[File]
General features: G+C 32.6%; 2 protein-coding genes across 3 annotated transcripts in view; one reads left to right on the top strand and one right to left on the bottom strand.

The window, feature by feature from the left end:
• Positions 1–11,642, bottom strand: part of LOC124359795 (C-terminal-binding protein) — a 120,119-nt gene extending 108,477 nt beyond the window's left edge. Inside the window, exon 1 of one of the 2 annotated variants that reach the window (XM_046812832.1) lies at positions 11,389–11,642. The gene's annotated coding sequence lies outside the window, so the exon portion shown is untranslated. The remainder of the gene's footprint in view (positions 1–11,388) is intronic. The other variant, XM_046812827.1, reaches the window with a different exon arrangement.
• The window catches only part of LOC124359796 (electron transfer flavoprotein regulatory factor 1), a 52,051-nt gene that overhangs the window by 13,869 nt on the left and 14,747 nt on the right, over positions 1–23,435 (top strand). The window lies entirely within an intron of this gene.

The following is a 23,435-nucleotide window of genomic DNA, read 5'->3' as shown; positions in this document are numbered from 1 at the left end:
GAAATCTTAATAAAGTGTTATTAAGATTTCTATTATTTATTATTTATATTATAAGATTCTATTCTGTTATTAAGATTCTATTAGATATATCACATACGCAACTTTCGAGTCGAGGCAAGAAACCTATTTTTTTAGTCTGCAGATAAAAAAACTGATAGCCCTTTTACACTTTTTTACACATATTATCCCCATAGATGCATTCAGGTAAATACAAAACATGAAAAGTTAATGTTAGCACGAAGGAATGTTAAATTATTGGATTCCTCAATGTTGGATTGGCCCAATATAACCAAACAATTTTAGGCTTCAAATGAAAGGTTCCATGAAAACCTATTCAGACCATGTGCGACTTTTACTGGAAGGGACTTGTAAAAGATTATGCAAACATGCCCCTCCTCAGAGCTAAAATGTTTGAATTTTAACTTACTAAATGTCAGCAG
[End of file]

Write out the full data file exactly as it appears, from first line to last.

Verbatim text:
General features: G+C 32.6%; 2 protein-coding genes across 3 annotated transcripts in view; one reads left to right on the top strand and one right to left on the bottom strand.

The window, feature by feature from the left end:
• Positions 1–11,642, bottom strand: part of LOC124359795 (C-terminal-binding protein) — a 120,119-nt gene extending 108,477 nt beyond the window's left edge. Inside the window, exon 1 of one of the 2 annotated variants that reach the window (XM_046812832.1) lies at positions 11,389–11,642. The gene's annotated coding sequence lies outside the window, so the exon portion shown is untranslated. The remainder of the gene's footprint in view (positions 1–11,388) is intronic. The other variant, XM_046812827.1, reaches the window with a different exon arrangement.
• The window catches only part of LOC124359796 (electron transfer flavoprotein regulatory factor 1), a 52,051-nt gene that overhangs the window by 13,869 nt on the left and 14,747 nt on the right, over positions 1–23,435 (top strand). The window lies entirely within an intron of this gene.

The following is a 23,435-nucleotide window of genomic DNA, read 5'->3' as shown; positions in this document are numbered from 1 at the left end:
GAAATCTTAATAAAGTGTTATTAAGATTTCTATTATTTATTATTTATATTATAAGATTCTATTCTGTTATTAAGATTCTATTAGATATATCACATACGCAACTTTCGAGTCGAGGCAAGAAACCTATTTTTTTAGTCTGCAGATAAAAAAACTGATAGCCCTTTTACACTTTTTTACACATATTATCCCCATAGATGCATTCAGGTAAATACAAAACATGAAAAGTTAATGTTAGCACGAAGGAATGTTAAATTATTGGATTCCTCAATGTTGGATTGGCCCAATATAACCAAACAATTTTAGGCTTCAAATGAAAGGTTCCATGAAAACCTATTCAGACCATGTGCGACTTTTACTGGAAGGGACTTGTAAAAGATTATGCAAACATGCCCCTCCTCAGAGCTAAAATGTTTGAATTTTAACTTACTAAATGTCAGCAG